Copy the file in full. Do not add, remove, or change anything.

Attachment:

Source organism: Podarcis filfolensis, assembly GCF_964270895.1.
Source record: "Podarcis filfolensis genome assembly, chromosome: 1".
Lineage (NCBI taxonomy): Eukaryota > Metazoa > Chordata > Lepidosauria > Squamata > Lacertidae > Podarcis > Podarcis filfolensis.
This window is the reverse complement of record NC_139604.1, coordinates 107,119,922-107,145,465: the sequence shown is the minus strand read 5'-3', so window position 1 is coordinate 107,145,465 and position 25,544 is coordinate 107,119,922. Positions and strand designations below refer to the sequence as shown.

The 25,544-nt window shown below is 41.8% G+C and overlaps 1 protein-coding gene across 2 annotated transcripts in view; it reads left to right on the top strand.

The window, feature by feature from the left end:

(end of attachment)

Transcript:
Source organism: Podarcis filfolensis, assembly GCF_964270895.1.
Source record: "Podarcis filfolensis genome assembly, chromosome: 1".
Lineage (NCBI taxonomy): Eukaryota > Metazoa > Chordata > Lepidosauria > Squamata > Lacertidae > Podarcis > Podarcis filfolensis.
This window is the reverse complement of record NC_139604.1, coordinates 107,119,922-107,145,465: the sequence shown is the minus strand read 5'-3', so window position 1 is coordinate 107,145,465 and position 25,544 is coordinate 107,119,922. Positions and strand designations below refer to the sequence as shown.

The 25,544-nt window shown below is 41.8% G+C and overlaps 1 protein-coding gene across 2 annotated transcripts in view; it reads left to right on the top strand.

The window, feature by feature from the left end: